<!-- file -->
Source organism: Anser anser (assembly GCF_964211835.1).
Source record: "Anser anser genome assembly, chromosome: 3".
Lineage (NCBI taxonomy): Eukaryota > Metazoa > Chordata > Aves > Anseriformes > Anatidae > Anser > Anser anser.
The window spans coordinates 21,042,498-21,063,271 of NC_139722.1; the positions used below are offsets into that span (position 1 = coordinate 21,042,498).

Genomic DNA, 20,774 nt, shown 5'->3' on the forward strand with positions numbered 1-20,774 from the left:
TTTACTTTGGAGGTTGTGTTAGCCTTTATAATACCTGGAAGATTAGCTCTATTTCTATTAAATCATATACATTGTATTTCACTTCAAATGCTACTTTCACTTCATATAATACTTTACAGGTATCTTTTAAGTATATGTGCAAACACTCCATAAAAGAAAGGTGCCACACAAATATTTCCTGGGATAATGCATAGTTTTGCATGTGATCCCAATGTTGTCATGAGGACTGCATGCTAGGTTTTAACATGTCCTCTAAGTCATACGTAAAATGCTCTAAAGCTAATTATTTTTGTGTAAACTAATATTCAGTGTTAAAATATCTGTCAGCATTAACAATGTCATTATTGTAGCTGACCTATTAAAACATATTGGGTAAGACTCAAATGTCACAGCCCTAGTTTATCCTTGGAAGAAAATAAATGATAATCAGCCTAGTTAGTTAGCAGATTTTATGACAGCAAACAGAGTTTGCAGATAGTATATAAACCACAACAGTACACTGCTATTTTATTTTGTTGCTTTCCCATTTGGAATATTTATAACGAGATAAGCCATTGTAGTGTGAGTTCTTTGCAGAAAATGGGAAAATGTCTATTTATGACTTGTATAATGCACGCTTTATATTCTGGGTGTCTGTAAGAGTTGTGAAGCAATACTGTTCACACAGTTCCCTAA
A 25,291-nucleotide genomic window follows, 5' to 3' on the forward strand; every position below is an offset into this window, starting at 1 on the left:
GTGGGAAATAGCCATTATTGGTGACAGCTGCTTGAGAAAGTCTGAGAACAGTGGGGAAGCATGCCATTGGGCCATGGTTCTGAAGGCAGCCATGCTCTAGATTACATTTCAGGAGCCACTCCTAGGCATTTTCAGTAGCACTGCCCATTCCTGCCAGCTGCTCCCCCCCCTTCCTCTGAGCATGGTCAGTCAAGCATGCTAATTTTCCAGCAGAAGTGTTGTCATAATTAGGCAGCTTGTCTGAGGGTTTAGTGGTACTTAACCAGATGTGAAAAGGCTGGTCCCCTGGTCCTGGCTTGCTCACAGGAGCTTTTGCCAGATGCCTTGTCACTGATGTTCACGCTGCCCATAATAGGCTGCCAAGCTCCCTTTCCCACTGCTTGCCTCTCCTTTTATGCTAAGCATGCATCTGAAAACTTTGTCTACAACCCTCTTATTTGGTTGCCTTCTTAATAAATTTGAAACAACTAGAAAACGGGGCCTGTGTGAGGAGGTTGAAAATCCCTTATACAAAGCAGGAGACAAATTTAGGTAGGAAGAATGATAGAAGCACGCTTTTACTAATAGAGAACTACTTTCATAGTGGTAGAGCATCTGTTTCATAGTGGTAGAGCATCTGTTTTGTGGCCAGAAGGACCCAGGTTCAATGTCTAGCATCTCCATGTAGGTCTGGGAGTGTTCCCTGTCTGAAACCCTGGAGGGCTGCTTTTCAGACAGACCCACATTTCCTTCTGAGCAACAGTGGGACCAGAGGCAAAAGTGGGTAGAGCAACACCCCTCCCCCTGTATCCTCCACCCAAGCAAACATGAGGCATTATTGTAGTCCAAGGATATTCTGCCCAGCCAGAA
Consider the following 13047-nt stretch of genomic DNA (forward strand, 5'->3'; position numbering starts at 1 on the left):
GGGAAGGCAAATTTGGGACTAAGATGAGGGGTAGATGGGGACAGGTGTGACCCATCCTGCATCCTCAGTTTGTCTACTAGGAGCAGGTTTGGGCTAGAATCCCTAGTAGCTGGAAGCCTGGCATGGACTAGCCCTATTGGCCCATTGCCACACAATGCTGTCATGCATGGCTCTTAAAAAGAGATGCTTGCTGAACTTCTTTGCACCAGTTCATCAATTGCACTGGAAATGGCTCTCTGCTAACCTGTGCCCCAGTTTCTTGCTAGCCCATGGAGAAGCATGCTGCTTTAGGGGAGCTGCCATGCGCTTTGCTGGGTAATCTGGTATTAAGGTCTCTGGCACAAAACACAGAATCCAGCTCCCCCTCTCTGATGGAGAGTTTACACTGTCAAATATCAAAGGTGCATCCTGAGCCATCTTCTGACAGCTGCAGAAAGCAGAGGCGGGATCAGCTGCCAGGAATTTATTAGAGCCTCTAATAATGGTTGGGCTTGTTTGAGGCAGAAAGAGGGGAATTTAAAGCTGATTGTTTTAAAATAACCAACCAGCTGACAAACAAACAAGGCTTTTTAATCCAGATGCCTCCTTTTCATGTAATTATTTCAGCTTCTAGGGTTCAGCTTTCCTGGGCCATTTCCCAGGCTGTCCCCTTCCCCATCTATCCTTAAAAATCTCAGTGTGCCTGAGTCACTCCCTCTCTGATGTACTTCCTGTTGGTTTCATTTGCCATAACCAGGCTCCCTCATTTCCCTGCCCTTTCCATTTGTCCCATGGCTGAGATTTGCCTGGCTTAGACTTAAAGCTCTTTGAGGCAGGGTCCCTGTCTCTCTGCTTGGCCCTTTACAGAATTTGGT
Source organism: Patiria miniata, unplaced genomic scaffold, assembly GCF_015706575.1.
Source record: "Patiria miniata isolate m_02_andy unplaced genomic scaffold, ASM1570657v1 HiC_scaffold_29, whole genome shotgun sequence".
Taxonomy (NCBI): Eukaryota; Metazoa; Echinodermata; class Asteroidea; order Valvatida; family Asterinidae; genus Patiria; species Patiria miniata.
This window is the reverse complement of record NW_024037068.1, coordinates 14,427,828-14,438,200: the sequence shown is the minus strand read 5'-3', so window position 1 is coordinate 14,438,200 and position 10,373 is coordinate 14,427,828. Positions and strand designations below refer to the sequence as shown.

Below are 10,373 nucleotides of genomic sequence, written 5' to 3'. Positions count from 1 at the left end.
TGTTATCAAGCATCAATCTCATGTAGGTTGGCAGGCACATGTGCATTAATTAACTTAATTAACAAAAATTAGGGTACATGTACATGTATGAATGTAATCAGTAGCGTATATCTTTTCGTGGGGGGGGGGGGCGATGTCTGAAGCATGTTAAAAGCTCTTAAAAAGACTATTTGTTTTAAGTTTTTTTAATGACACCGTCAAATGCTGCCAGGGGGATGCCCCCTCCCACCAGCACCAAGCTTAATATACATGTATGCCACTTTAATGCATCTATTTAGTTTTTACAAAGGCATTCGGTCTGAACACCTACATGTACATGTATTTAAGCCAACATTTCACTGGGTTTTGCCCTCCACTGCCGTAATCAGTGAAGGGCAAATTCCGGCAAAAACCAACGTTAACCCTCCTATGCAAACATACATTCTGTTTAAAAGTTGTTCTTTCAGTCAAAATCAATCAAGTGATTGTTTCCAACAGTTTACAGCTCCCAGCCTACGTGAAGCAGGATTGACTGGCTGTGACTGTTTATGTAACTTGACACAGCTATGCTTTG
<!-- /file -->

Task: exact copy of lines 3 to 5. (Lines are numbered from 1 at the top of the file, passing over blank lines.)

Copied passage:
Lineage (NCBI taxonomy): Eukaryota > Metazoa > Chordata > Aves > Anseriformes > Anatidae > Anser > Anser anser.
The window spans coordinates 21,042,498-21,063,271 of NC_139722.1; the positions used below are offsets into that span (position 1 = coordinate 21,042,498).

Genomic DNA, 20,774 nt, shown 5'->3' on the forward strand with positions numbered 1-20,774 from the left: